Candidates often get tough questions during debates. But usually they come from the moderator or a member of the audience — who is for the other guy.
Last week, Republican congressional hopeful Niger Innis faced friendly fire from a onetime supporter during a debate with his GOP primary opponent, Assemblyman Cresent Hardy, R-Mesquite.
And the questioner, Cathie Lynn Gisi, paid a price. After the debate, she was told she is no longer welcome to teach at the Congress of Racial Equality, a North Las Vegas office of CORE, for which Innis is a national spokesman.
So what did Gisi ask? She wanted to know what Innis was doing to pay back tens of thousands of dollars to the Internal Revenue Service dating to when he lived in New York in the 2000s. She also asked about other unpaid bills.
“What about your student loans?” Gisi asked, referring to nearly $10,000 Innis owed.
Innis said he is paying all his remaining bills from when he was younger and on shakier financial ground.
“I have addressed all my creditors, and I’m in the process of paying it all back,” Innis said.
Then he turned the tables on his opponent, Hardy, noting that the assemblyman filed for a business bankruptcy. Innis said he decided against filing for a personal bankruptcy.
“Cresent could have not declared bankruptcy,” Innis said at the Tuesday debate, held at Temple Beth Sholom in Las Vegas. “I could have claimed bankruptcy, too, and walked away from my debt.”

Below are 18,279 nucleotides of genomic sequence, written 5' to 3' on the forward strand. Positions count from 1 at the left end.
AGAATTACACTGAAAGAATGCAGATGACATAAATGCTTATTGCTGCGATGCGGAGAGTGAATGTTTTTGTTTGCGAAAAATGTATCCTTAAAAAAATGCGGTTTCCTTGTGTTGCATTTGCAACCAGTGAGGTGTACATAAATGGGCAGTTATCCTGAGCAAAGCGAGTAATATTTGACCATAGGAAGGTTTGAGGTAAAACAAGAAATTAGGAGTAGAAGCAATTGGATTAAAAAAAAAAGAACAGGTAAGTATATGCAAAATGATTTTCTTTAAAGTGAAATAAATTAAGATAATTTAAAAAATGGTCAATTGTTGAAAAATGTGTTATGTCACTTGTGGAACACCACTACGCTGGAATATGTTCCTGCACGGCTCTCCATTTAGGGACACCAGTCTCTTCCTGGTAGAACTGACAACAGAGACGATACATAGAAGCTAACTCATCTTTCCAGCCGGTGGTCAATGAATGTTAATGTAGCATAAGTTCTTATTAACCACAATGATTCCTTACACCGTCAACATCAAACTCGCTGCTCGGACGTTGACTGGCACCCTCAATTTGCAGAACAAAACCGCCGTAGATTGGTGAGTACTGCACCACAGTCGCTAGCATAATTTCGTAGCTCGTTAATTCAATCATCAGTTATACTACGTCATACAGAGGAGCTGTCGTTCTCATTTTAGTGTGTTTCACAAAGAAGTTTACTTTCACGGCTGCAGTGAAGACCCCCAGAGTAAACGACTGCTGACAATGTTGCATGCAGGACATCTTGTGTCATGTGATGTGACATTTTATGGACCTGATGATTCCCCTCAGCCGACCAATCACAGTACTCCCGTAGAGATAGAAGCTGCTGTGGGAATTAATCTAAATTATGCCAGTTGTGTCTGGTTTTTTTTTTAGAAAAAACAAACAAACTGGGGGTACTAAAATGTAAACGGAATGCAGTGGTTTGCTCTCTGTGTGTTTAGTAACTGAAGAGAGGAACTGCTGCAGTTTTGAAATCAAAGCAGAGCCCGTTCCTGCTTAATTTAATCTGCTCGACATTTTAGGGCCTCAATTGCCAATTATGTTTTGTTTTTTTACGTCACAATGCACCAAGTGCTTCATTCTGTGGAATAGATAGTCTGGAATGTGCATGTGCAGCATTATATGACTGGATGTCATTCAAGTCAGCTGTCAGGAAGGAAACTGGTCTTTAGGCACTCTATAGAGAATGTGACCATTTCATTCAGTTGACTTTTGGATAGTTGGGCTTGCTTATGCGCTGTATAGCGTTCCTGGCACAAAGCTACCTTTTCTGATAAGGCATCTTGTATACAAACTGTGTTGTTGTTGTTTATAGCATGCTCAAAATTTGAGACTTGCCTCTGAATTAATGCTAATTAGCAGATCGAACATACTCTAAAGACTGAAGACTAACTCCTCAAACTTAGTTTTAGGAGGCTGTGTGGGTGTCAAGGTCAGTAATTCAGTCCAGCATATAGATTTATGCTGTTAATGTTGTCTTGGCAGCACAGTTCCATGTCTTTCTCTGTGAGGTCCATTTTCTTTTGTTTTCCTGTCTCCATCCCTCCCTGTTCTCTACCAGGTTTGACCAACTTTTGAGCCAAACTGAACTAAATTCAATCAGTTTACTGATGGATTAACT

He said he knew Democrats would go after him if he ran for public office, but he was shocked by a GOP attack.
“I was a little surprised and disappointed that Republicans would practice (President Barack) Obama’s politics of personal destruction,” Innis said.
Hardy, who was in the construction business, has said he declared Chapter 11 bankruptcy, which allows a restructuring of debt to avoid closing down his business or laying off workers. He has said it was the responsible thing to do.
Gisi agreed, saying, “I’m happy with Hardy’s answer to bankruptcy.”
After the debate, Connie Miranda, the director of the CORE school in North Las Vegas, came up to Gisi and said, “You are not welcome at CORE,” according to Gisi and several witnesses.
Before the debate, Gisi said she told Miranda she was ready to return to teaching English in June. Gisi had taken a semester off because of her husband’s health problems, she said.
The CORE school, which opened in 2008 in North Las Vegas, caters to immigrants, teaching English, government and Constitution classes. It’s designed to help newcomers be more successful in America.
Gisi said she used to support Innis and even attended his campaign kickoff. Now, however, she said she backs Hardy for the 4th Congressional District in the June 10 GOP primary. U.S. Rep. Steven Horsford, D-Nev., is the incumbent.
“I feel my rights have been violated as a teacher,” Gisi said. “I didn’t support Cresent until” Tuesday night.
Innis’ communications director, Lisa Mayo DeRiso, said she was disappointed Gisi publicly confronted Innis.
“Free speech sometimes has consequences,” Mayo DeRiso said.
— Laura Myers
RORY REID’S FUTURE POINTS TO TV
Rory Reid has discovered television — or perhaps TV has discovered him.